Paper Presentations # 1 – Session 1B

NZ – 1.30pm | VIC/NSW/TAS – 11.30am | SA – 11am | QLD – 10.30am | NT – 10am
WA – 8.30am

Chaired by Daniel Johnston

Links to join all conference sessions can be accessed via the program pages of the ADSA conference website

Tessa Rixon – The potential of authenticity in reframing the relationship between performance, audience and vision technology in digital performance

This presentation explores the potential of authenticity theory to reframe the integration of vision technologies (projection, digital screens, motion tracking, live camera technology, Virtual and Augmented Reality systems) within the scenography of Australian theatre and performance, offering a new perspective to guide the inclusion of technology on our stages.

Despite decades of experimentation and instances of international acclaim, we as Australian makers and designers are still searching for grounded, rigorous methodologies to guide our use of vision technology to best tell our stories. This is due to a lack of conversation, as well as, in part, a discomfort and concern that lingers; a resistance from some to technology’s ‘otherness’ on the embodied live stage. For many, live theatre and vision technology “remain uneasy ‘bedfellows’” (Dixon, 2019, p.131). If live performance is to thrive in this era of rapid digital innovation, our practice and research must disrupt preconceived notions of technology’s role within scenography and test new methodologies of making.

This presentation offers authenticity as an ideal principle to reframe the creation of performances entangled with technology. Through case studies of Australian digital performance – Laser Beak Man, by Dead Puppet Society, and Wireless by Lisa Wilson and Paul Charlier – I demonstrate the positive impact an authentic approach to the integration of vision technology can have on creative practice, audience engagement, and scenographic research. Building on the concepts of New Media Dramaturgy (Eckersall et al., 2017) and new materialism (Bleeker, 2017), I argue that in accepting the agency of the inorganic in “digital performances” – performances which cast technology in a key role in content, technique and aesthetics (Dixon, 2007), consciously and intentionally entangling vision and sound so they become indistinguishable from the form and operation of the work (Salter, 2010) – we must now ask: can vision technology possess authenticity, and what impact could this attitude have on existing conventions of design process and product? I draw on authenticity’s success within cultural, performance and audience studies, where it has been pivotal in understanding complex issues of creation and perception, then break down its three core constructs – truthfulness, believability, and emotional engagement – for application in scenographic practice. Authentic digital performance is one response to the tension between theatre and technology, and present a scenographic mindset that disrupts existing perceptions and perspectives on technology’s function in live performance.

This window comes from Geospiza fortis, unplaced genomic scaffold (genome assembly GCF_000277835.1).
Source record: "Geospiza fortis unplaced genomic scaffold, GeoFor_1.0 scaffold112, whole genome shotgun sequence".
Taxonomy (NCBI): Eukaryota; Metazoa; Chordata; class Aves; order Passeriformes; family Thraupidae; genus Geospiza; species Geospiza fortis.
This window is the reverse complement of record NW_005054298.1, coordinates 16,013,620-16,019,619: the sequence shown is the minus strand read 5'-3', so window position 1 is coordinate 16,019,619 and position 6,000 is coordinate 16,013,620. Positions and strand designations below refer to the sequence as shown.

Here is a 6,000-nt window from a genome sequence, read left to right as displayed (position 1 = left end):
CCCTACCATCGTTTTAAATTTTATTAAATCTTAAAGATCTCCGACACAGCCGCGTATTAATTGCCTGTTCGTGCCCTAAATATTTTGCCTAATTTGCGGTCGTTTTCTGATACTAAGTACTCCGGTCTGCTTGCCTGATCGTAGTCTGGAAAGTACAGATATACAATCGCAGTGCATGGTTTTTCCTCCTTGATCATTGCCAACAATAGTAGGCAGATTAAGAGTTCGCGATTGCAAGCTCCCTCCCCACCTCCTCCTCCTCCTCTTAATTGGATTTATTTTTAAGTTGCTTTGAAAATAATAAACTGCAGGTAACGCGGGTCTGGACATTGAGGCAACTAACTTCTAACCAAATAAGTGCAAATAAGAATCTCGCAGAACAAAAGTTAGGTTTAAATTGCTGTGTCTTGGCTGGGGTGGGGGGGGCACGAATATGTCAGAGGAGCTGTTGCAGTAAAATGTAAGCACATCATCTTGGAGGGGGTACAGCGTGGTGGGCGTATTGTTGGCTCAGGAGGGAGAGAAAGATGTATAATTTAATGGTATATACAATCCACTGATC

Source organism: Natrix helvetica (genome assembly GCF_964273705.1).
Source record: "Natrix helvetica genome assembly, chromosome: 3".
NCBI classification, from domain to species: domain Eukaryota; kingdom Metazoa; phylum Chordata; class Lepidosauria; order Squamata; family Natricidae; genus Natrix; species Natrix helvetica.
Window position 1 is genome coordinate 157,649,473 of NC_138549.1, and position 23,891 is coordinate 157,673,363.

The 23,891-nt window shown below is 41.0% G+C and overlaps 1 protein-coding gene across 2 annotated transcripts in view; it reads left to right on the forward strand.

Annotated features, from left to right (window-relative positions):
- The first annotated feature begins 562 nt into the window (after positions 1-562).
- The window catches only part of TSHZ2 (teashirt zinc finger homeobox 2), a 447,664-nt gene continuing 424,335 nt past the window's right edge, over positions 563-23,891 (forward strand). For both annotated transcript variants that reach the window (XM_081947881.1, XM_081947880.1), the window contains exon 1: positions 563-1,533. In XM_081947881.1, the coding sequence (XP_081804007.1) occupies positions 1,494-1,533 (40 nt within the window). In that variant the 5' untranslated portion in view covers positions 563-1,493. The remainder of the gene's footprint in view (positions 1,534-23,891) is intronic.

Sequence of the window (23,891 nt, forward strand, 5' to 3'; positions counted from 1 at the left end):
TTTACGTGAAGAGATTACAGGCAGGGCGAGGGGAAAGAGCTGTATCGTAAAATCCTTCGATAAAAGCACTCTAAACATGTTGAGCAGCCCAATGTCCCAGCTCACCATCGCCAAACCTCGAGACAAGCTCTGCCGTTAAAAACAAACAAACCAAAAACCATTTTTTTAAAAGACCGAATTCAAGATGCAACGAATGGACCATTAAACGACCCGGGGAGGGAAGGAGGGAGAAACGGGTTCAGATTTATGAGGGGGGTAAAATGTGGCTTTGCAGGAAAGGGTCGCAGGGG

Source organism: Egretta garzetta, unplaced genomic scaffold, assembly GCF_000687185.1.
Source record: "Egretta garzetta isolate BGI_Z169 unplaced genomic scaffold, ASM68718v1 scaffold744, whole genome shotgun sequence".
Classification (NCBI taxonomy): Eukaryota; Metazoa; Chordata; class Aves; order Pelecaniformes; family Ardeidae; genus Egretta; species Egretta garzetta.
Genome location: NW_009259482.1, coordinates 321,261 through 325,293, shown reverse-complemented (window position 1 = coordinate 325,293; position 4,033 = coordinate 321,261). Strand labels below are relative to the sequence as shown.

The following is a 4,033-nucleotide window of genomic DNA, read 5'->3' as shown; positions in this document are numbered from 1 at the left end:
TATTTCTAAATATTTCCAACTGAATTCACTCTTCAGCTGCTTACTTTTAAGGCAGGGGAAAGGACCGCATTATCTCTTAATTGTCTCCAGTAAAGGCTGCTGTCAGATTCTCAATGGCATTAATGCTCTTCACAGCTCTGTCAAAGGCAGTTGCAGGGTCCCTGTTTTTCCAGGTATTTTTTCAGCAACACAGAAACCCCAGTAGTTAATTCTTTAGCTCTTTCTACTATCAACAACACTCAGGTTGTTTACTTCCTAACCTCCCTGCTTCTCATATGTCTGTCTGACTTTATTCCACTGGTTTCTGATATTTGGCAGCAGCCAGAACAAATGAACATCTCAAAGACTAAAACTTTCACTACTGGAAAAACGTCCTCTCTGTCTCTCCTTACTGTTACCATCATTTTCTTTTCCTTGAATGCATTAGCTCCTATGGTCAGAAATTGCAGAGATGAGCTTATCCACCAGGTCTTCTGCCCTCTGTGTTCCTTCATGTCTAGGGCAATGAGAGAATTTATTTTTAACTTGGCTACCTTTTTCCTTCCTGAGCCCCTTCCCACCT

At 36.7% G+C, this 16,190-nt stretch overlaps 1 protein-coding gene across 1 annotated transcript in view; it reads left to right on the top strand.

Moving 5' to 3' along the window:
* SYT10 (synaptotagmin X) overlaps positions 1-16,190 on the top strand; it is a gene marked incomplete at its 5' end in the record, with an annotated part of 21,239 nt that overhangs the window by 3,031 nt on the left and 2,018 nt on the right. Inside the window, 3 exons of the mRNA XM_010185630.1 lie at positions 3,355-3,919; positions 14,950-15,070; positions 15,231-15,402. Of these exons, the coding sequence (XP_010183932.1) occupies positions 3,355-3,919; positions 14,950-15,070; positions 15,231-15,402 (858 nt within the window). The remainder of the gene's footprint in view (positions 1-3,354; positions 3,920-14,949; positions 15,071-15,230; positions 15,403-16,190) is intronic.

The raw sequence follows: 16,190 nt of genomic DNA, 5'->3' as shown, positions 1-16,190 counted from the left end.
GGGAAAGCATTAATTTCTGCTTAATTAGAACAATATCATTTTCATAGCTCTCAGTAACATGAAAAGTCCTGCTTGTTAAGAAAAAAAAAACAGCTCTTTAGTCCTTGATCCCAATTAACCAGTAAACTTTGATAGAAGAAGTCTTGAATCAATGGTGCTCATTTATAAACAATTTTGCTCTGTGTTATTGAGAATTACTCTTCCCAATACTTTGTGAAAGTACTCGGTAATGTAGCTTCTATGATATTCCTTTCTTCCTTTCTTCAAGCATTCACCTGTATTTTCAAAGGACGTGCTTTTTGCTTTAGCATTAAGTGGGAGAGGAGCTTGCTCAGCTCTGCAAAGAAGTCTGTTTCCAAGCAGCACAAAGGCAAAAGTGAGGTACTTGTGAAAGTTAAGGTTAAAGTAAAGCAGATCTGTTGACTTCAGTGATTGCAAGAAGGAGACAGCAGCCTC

Bleeker, M. (2017). Thinking That Matters: Towards a Post-Anthropocentric Approach to Performance Design. In J. McKinney & S. Palmer (eds.), Scenography expanded: an introduction to contemporary performance design (pp. 125-136). Bloomsbury Methuen Drama.
Dixon, S. (2007). Digital performance: a history of new media in theater, dance, performance art, and installation. Cambridge.
Dixon, S. (2019). How Does Theatre Think Through Incorporating Media? In M. Bleeker, A. Kear, J. Kelleher, & H. Roms (Eds.), Thinking Through Theatre and Performance (pp. 131-144). Methuen Drama.
Eckersall, P., Grehan, H., & Scheer, E. (2017). New Media Dramaturgy: Performance, Media and New-Materialism. Palgrave Macmillan.

Tessa Rixon is a practitioner-researcher in intermedial performance, digital scenography, and Australian design. As Lecturer in Scenography at the Queensland University of Technology, Tessa’s work promotes new modes of integrating established and emergent technologies into live performance, exploring the potentiality of authenticity within digital scenography, and showcasing Australian performance design practice and histories. Her latest research explores the impact of the pandemic on digital pedagogies within the creative arts, and the role of technology within ecoscenography.

Gabrielle Lennox – Plays and Players: Bartle’s Player-type Theory in Ergodic Theatre